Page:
GROWING UK TECH INDUSTRY SUPPORTIVE OF UK ENTREPRENEUR VISA PROGRAM
After much debate and discussion in recent years in respect to curbing the ever increasing UK Immigration, the UK Government is closely monitoring current immigration policies with a view to building an immigration system which is fair to both migrants and the citizens of UK.
The Government is now revisiting all immigration policies and is looking to amend, strengthen or abolish any type of visa to secure a balance and to attract non EU immigrants to the country. No visa category is untouched. Following the recent abolishment of the Tier 1 Post Study Visa, under which international students were able to seek employment with a British firm, the Government is now reviewing the UK Entrepreneur Visa program to determine ways of separating the real, genuine entrepreneur migrants from the not so serious investors who exploit the system to enter UK under the façade of the of the business visa.
The UK Entrepreneur program was created to allow non-EU business persons the opportunity to establish a new business in the UK, by way of investing a minimum of £200,000 into an existing company to secure job creation for British or EEA nationals, or persons with settled status in the UK. Currently under scrutiny from the Migration Advisory Committee, the UK Government is considering strengthening the program so that it achieves the right objective – i.e. job creation and business sustainability. It plans to do so by conducting a much more thorough review of investors’ applications, their business and marketing proposal and the type of business that they are wishing to set up in the UK. The success of the application will be tried against many new factors and proposals, which the UK Government plans to implement, and will depend on the quality of business brought in to the country.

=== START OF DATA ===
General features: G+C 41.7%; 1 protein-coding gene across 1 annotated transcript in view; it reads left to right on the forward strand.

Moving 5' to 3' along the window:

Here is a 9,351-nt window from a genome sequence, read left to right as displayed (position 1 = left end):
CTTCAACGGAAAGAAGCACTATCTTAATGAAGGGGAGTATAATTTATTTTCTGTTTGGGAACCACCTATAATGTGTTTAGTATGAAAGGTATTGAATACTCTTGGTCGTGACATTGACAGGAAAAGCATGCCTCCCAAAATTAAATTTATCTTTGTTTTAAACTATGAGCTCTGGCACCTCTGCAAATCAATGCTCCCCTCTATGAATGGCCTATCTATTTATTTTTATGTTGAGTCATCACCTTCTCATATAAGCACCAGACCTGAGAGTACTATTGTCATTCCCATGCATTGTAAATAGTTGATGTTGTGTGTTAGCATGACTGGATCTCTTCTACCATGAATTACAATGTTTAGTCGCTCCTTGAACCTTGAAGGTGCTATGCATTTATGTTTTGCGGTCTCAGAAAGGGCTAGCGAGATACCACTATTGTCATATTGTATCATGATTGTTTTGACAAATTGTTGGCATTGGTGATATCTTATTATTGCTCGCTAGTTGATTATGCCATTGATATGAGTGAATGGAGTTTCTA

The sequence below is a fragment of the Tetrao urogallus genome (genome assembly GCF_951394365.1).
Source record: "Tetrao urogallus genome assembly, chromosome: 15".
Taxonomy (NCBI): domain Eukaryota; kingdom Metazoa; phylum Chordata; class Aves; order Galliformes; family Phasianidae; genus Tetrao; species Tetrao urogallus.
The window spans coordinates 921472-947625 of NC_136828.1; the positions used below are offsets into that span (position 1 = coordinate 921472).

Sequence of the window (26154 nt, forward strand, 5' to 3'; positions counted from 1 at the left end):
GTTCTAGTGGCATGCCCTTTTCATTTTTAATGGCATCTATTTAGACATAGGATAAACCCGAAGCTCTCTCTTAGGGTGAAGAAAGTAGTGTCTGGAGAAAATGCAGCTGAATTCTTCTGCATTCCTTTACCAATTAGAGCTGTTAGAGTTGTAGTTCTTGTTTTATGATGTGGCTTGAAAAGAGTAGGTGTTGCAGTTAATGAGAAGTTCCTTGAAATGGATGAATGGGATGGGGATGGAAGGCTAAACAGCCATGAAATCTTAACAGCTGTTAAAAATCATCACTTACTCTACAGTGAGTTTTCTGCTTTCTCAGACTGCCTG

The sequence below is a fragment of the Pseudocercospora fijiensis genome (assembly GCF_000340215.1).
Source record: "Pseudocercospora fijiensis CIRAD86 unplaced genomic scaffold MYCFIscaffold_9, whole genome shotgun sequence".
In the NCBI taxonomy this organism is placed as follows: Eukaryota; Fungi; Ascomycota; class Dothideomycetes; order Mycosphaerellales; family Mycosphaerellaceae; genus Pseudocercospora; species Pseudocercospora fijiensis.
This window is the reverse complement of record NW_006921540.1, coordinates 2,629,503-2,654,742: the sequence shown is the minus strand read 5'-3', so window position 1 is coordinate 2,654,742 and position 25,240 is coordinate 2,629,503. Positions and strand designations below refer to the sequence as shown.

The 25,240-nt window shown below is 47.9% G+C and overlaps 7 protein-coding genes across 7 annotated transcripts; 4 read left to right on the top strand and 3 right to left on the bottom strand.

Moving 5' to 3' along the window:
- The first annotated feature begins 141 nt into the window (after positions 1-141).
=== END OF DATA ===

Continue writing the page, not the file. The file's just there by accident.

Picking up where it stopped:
The Migration Advisory Committee (MAC) recommends a third party endorsement which would allow industry experts (such as UK Trade & Investment) to endorse applications for a limited number of visas and to conduct ‘the genuine entrepreneur test’ (where the investor does not have the endorsement of a third party). For example, the UKTI could work with Business Angels Association, a business network providing interesting funding solution, to explore the potential of approving such third party funding following the successful approval of a UK Entrepreneur application. Alternatively, less emphasises could be placed on assessing the authenticity of business plan but more evidence of investor’s entrepreneurial record, work experience, skills and qualification directly relevant to proposed business venture can be requested. Investors could also be asked to report on the progress of their business to demonstrate relevant activities to grow the business.
Following the Committees’ recommendations and much discussion with the UK Government in respect of the types of business that UK wants and needs established, it may be so that the investment threshold can be lowered to reflect low start-up funding requirements in some innovative sectors – specifically concerning UK’s fast growing technology industry.
In support of the fast evolving technology industry, the Government is prepared and eager to introduce new ‘tech nation’ visa scheme, which will allow start-up companies active in specific UK regions ( Hull, Leeds, Liverpool, Manchester, Newcastle, Sheffield, Sunderland) to secure the high calibre non-EU workers with ‘exceptional promise’ they need for the advancement of their products, services and operations.
Overall the MAC feels that these reforms could benefit both UK residents and the country itself in the way that it would only attract and encourage fewer but higher-quality applicants to apply. With refusal rates (currently at 48%), it is anticipate that the investors will eagerly embrace news on Government’s new proposals and changes to Tier 1 (Entrepreneur) visa category and its new look for 2016.